The best of EcoWatch, right in your inbox. Sign up for our email newsletter!
World Peace Requires Access to Safe Water
International Peace Day is Sept. 21. Mekela Panditharatne, attorney with the Natural Resources Defense Council, submitted the following op-ed to EcoWatch in commemoration.
In drought-ravaged East Africa, the cracks in the plains echo the fault lines splitting tribes.
Across the globe, the devastation of deadly brawls is being exacerbated by tensions over access to water. Water crises, often worsened by governance failures, can portend warning signs for instability and conflict. This year, the World Resources Institute cautioned that water stress is growing globally, "with 33 countries projected to face extremely high stress in 2040." The effects of such water stress span the gamut from civil unrest to open warfare.
Water alone does not explain why a polity erupts into conflict; other factors often play a role. But water scarcity can provide a tangible marker of the government's failure to deliver basic services, and spur movements of people that overburden cities and exacerbate tensions.
In India, for example, irrigation is causing social unrest and water distribution has become a flashpoint between farmers and the government. In Somalia, communities affected by drought have been exploited by Al-Shabab, a militant group. The recent water restrictions in Cape Town, South Africa, inflamed old racial fault lines in the city. In Niger, Chad and Nigeria water scarcity has fed a dangerous insurgency.
As the Syrian conflict churns towards what is likely to be a brutal climax in Idlib, it's worth remembering that the country's bitter civil war may be linked to climate change-induced drought. A study published in the Proceedings of the National Academy of Sciences in 2015 states that an extreme drought that occurred in Syria between 2007 and 2010 was likely contributed to by climate change, and that the drought was a key factor in the violent uprising which erupted there in 2011. The researchers stated that in Syria the drought had a "catalytic effect," prompting crop failures and the mass migration of more than one million people to urban areas, intensifying existing social stressors.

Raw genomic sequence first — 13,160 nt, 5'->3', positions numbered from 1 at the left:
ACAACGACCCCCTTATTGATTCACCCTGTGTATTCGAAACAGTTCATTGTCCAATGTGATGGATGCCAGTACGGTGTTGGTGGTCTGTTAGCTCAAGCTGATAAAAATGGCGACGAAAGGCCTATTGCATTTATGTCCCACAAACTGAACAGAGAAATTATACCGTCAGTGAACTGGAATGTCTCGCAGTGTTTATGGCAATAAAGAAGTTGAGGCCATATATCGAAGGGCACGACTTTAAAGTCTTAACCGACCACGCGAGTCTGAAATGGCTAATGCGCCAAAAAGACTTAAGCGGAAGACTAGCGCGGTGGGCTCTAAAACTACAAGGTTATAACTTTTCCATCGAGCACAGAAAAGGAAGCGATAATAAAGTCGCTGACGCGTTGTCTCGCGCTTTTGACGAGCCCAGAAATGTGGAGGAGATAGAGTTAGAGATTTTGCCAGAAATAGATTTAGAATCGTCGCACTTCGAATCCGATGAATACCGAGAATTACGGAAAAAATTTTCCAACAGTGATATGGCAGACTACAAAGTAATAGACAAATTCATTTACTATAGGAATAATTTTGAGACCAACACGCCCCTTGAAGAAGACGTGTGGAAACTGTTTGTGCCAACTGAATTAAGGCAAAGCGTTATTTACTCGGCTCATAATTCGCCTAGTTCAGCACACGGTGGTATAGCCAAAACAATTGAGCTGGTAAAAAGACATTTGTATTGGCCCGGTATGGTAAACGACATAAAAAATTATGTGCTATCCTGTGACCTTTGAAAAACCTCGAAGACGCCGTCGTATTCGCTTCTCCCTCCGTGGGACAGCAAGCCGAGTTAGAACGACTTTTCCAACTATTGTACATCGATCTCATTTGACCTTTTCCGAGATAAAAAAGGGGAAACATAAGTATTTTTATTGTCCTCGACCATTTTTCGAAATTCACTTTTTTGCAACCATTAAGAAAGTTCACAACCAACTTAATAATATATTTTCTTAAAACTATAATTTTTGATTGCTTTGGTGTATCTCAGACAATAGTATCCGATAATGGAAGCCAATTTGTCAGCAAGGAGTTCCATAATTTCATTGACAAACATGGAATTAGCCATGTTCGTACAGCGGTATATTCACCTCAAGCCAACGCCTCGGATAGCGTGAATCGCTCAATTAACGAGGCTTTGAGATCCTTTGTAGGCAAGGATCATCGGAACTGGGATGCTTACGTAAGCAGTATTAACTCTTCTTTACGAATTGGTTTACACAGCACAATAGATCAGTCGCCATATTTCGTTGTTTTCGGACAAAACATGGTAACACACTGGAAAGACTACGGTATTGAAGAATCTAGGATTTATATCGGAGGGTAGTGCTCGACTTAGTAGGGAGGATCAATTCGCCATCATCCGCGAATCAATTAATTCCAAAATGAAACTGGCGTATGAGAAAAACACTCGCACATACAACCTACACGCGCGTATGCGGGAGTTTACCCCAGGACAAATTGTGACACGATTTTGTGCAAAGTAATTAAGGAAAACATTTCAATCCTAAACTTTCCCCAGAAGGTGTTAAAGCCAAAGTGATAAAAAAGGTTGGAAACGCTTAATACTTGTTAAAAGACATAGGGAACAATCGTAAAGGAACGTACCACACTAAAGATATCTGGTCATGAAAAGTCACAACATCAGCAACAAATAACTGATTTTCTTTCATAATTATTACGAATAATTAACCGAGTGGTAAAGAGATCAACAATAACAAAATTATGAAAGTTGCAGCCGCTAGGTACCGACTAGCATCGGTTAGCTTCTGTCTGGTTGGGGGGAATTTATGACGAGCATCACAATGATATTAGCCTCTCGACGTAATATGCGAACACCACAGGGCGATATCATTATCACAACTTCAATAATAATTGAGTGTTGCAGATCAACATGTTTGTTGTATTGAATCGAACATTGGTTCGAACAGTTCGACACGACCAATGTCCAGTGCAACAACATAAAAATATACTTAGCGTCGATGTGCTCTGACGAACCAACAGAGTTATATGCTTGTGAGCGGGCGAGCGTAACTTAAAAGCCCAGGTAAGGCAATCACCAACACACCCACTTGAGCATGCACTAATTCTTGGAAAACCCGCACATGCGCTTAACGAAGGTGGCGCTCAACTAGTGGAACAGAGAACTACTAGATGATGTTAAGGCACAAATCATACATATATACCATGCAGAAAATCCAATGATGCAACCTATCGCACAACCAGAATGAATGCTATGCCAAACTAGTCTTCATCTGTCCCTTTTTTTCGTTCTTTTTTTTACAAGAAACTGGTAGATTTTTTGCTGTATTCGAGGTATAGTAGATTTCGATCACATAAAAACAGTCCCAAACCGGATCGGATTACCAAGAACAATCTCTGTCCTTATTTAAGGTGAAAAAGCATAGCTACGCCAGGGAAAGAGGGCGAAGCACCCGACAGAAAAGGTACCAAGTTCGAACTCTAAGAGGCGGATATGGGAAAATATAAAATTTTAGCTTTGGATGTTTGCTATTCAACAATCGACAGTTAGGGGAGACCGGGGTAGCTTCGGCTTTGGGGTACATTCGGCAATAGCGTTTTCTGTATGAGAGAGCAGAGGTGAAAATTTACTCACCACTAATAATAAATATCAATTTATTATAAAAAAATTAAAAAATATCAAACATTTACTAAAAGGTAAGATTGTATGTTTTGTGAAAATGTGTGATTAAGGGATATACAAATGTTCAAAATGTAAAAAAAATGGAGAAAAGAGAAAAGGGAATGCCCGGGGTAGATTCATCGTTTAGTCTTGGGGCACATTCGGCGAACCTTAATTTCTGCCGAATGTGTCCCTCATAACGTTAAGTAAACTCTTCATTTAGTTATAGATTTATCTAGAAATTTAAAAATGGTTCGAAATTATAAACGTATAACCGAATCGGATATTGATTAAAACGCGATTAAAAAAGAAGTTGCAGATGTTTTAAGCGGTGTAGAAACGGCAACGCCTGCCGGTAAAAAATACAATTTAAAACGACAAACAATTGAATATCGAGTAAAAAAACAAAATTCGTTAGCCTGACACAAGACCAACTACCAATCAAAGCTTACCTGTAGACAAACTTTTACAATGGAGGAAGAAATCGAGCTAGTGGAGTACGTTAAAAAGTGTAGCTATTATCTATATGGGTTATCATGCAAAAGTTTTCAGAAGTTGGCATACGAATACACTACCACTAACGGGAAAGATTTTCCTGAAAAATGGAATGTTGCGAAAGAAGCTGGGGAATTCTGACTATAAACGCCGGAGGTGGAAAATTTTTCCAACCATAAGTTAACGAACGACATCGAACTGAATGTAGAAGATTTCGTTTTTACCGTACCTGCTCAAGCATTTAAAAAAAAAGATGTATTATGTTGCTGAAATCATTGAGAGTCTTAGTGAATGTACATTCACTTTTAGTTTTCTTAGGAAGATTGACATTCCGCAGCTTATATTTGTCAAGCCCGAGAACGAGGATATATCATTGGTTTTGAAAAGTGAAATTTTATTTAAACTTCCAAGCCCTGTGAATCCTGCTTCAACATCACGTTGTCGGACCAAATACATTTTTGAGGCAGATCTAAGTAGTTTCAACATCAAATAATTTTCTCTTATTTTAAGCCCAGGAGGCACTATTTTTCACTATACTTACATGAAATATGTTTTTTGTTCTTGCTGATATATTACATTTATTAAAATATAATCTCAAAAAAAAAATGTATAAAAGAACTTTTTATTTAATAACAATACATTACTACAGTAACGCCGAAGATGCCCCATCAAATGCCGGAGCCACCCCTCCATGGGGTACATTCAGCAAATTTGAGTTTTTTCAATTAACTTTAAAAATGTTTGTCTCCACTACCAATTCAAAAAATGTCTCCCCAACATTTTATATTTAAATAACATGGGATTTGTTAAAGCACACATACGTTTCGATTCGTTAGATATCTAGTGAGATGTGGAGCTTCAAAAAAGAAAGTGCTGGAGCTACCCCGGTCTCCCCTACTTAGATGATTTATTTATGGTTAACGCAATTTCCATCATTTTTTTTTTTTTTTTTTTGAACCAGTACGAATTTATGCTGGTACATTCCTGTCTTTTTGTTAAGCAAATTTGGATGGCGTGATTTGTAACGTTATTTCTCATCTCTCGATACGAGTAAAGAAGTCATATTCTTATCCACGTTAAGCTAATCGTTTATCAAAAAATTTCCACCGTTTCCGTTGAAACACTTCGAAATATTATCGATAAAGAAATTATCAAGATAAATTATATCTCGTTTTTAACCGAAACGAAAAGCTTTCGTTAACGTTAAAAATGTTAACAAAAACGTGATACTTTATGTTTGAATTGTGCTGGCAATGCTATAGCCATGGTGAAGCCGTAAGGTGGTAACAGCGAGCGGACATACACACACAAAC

These issues are beginning to touch the U.S. in myriad ways. The lead crisis in Flint, Michigan demonstrated how democracy is implicated by water quality. In Puerto Rico, a lack of access to safe water is intimately tied to a legacy of poverty and a lack of full representation in Congress. In the parched American west, drought has sparked legal and political contests over ownership of water.
Today, vulnerable communities around the world are agitating for a human right to water that has real, practical meaning. Arid, drought-ridden cities will survive only through their ability to create economic, technical and political means to dispense water equitably and safely. Developing such innovations will be one of the most important projects of the 21st century.
EcoWatch Daily Newsletter
By Jake Johnson
A Greenpeace report released Tuesday uses a hypothetical "Smart Supermarket" that has done away with environmentally damaging single-use plastics to outline a possible future in which the world's oceans and communities are free of bags, bottles, packaging and other harmful plastic pollutants.
By Irene Banos Ruiz
Pediatricians in New Delhi, India, say children's lungs are no longer pink, but black.
Our warming planet is already impacting the health of the world's children and will shape the future of an entire generation if we fail to limit global warming to well below 2 degrees Celsius (35.6°F), the 2019 Lancet Countdown Report on health and climate change shows.
A middle-aged married couple in China was diagnosed with pneumonic plague, a highly infectious disease similar to bubonic plague, which ravaged Europe in the middle ages, as CNN reported.
Dairy aisles have exploded with milk and milk alternative options over the past few years, and choosing the healthiest milk isn't just about the fat content.
Whether you're looking beyond cow's milk for health reasons or dietary preferences or simply want to experiment with different options, you may wonder which type of milk is healthiest for you.